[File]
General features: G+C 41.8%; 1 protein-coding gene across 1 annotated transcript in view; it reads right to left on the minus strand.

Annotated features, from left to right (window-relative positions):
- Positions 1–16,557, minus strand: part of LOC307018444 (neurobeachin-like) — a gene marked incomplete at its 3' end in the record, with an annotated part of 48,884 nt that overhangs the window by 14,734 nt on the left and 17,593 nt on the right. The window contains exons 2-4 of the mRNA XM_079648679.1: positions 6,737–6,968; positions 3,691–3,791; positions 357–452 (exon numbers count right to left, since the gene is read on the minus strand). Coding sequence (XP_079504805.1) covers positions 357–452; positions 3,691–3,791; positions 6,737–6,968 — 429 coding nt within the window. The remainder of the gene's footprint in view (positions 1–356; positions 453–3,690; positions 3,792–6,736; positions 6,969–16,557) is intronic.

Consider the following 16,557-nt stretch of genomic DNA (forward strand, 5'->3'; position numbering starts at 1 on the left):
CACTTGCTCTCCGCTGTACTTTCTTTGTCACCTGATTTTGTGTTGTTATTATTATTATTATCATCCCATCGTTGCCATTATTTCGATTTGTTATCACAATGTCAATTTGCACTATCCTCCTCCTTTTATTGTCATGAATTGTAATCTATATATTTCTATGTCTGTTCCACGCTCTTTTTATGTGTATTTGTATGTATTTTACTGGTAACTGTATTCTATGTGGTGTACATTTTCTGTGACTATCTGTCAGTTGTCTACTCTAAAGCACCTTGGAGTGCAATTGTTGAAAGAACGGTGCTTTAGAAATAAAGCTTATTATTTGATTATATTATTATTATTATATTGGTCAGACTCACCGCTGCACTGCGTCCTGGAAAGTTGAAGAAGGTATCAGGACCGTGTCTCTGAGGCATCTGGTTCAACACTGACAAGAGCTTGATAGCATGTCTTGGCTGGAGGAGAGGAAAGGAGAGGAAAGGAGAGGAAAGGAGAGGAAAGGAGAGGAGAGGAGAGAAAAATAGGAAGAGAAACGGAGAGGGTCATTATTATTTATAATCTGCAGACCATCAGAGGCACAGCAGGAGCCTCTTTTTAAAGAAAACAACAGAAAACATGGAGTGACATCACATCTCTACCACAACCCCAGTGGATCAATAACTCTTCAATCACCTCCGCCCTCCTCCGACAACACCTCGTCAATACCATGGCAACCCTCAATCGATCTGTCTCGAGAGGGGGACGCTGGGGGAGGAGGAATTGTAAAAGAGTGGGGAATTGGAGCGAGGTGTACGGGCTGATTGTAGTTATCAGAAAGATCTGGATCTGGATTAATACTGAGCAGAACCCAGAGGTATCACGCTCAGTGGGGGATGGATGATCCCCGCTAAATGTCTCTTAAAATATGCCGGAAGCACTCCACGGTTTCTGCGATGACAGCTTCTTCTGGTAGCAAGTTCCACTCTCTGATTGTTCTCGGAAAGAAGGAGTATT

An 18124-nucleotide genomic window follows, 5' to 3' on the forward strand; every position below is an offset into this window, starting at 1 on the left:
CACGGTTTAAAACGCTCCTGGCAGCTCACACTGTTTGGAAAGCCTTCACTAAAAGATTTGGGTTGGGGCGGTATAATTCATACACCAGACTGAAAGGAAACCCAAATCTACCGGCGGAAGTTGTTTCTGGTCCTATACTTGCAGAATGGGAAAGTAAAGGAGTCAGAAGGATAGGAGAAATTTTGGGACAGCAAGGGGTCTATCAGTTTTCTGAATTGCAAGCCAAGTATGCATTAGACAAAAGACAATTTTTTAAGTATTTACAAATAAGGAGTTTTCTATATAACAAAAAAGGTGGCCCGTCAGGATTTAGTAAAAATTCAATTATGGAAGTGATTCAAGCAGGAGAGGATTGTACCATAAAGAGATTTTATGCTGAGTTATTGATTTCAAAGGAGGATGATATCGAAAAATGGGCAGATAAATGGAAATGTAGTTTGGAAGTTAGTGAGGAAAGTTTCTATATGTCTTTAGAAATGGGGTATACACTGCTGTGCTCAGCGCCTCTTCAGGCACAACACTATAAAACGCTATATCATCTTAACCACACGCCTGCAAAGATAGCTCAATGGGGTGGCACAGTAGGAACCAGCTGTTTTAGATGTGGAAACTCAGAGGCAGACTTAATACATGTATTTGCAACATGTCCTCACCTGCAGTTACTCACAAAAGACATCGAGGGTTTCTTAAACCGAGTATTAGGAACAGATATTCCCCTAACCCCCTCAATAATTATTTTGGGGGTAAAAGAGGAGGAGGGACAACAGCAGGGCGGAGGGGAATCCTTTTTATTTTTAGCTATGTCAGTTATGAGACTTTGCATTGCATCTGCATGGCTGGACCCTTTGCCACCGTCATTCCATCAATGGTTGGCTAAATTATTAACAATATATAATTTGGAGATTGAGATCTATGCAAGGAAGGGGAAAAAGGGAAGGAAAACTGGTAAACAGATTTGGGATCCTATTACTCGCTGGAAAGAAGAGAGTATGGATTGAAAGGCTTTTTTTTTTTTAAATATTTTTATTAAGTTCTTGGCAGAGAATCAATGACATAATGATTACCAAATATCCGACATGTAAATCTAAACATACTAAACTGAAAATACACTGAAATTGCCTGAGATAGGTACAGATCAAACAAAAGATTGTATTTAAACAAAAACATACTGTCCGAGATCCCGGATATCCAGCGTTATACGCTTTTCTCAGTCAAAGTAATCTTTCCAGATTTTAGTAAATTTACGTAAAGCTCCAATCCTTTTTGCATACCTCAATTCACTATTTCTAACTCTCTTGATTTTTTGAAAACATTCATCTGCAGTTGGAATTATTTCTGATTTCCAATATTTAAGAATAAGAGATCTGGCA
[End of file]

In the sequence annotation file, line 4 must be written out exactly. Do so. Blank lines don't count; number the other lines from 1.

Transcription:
Consider the following 16,557-nt stretch of genomic DNA (forward strand, 5'->3'; position numbering starts at 1 on the left):